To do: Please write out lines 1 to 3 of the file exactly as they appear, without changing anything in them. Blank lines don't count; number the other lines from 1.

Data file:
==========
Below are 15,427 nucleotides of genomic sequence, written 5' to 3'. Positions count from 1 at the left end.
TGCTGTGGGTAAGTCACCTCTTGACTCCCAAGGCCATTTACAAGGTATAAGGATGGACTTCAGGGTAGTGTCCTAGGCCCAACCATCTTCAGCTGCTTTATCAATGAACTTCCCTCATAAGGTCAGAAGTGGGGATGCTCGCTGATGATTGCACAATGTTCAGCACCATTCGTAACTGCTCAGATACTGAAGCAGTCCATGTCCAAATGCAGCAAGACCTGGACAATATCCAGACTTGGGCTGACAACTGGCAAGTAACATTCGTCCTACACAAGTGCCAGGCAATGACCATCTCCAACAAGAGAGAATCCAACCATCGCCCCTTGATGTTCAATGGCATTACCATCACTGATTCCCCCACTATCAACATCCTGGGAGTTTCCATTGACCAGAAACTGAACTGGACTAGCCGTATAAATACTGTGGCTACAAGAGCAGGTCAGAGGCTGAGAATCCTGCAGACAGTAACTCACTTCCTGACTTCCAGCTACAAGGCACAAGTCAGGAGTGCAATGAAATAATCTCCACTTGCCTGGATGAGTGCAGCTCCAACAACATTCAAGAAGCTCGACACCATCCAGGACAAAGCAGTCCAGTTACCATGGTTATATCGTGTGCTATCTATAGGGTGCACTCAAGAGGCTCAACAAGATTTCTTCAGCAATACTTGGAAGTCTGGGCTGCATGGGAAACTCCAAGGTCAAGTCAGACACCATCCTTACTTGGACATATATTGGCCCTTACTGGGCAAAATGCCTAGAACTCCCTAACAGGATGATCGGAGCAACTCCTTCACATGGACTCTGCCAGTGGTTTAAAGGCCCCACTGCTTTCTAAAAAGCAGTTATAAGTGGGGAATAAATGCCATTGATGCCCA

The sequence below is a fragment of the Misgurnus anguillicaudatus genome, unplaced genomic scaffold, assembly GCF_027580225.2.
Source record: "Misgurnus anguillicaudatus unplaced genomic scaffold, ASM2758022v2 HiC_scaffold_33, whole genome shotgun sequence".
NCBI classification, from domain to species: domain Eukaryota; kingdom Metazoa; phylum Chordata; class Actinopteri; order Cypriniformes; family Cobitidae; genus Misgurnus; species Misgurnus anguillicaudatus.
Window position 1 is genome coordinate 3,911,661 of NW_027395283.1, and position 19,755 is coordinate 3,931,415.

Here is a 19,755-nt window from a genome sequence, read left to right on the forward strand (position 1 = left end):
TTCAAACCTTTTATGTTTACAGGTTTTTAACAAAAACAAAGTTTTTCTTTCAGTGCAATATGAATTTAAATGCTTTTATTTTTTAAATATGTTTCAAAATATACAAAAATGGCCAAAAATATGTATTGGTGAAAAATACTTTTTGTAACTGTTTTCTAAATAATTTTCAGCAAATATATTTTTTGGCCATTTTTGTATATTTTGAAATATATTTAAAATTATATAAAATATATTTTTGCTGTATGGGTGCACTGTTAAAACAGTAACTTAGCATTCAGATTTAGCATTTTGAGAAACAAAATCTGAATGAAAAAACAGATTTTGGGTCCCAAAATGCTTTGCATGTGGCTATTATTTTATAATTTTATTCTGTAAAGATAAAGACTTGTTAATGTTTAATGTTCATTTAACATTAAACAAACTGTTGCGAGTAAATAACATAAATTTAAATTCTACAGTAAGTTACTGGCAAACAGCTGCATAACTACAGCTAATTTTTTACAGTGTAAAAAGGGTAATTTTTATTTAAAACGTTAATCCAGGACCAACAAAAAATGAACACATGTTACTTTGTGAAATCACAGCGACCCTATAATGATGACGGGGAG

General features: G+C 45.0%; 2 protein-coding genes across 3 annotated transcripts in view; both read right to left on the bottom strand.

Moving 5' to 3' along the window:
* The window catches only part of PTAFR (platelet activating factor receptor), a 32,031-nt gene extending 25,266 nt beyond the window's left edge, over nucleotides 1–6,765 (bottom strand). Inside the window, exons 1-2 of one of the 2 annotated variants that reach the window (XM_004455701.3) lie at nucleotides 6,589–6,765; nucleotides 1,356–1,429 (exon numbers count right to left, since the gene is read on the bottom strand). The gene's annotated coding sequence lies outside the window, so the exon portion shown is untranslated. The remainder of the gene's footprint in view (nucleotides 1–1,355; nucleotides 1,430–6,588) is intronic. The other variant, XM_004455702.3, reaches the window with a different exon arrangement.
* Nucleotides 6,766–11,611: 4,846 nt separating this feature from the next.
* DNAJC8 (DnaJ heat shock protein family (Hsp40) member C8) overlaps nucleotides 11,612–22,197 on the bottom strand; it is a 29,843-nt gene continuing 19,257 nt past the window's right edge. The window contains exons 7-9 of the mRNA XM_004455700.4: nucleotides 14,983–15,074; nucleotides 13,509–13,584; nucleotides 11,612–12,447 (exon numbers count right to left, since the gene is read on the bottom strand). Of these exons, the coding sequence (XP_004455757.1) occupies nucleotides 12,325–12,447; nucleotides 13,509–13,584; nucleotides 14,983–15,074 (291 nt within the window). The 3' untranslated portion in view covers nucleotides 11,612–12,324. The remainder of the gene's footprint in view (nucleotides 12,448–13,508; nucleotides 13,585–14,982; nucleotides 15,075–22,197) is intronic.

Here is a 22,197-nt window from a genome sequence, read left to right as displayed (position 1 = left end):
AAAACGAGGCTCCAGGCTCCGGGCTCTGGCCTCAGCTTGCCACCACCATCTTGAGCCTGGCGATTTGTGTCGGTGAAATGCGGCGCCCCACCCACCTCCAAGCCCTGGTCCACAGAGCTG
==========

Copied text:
Below are 15,427 nucleotides of genomic sequence, written 5' to 3'. Positions count from 1 at the left end.
TGCTGTGGGTAAGTCACCTCTTGACTCCCAAGGCCATTTACAAGGTATAAGGATGGACTTCAGGGTAGTGTCCTAGGCCCAACCATCTTCAGCTGCTTTATCAATGAACTTCCCTCATAAGGTCAGAAGTGGGGATGCTCGCTGATGATTGCACAATGTTCAGCACCATTCGTAACTGCTCAGATACTGAAGCAGTCCATGTCCAAATGCAGCAAGACCTGGACAATATCCAGACTTGGGCTGACAACTGGCAAGTAACATTCGTCCTACACAAGTGCCAGGCAATGACCATCTCCAACAAGAGAGAATCCAACCATCGCCCCTTGATGTTCAATGGCATTACCATCACTGATTCCCCCACTATCAACATCCTGGGAGTTTCCATTGACCAGAAACTGAACTGGACTAGCCGTATAAATACTGTGGCTACAAGAGCAGGTCAGAGGCTGAGAATCCTGCAGACAGTAACTCACTTCCTGACTTCCAGCTACAAGGCACAAGTCAGGAGTGCAATGAAATAATCTCCACTTGCCTGGATGAGTGCAGCTCCAACAACATTCAAGAAGCTCGACACCATCCAGGACAAAGCAGTCCAGTTACCATGGTTATATCGTGTGCTATCTATAGGGTGCACTCAAGAGGCTCAACAAGATTTCTTCAGCAATACTTGGAAGTCTGGGCTGCATGGGAAACTCCAAGGTCAAGTCAGACACCATCCTTACTTGGACATATATTGGCCCTTACTGGGCAAAATGCCTAGAACTCCCTAACAGGATGATCGGAGCAACTCCTTCACATGGACTCTGCCAGTGGTTTAAAGGCCCCACTGCTTTCTAAAAAGCAGTTATAAGTGGGGAATAAATGCCATTGATGCCCA

The sequence below is a fragment of the Misgurnus anguillicaudatus genome, unplaced genomic scaffold, assembly GCF_027580225.2.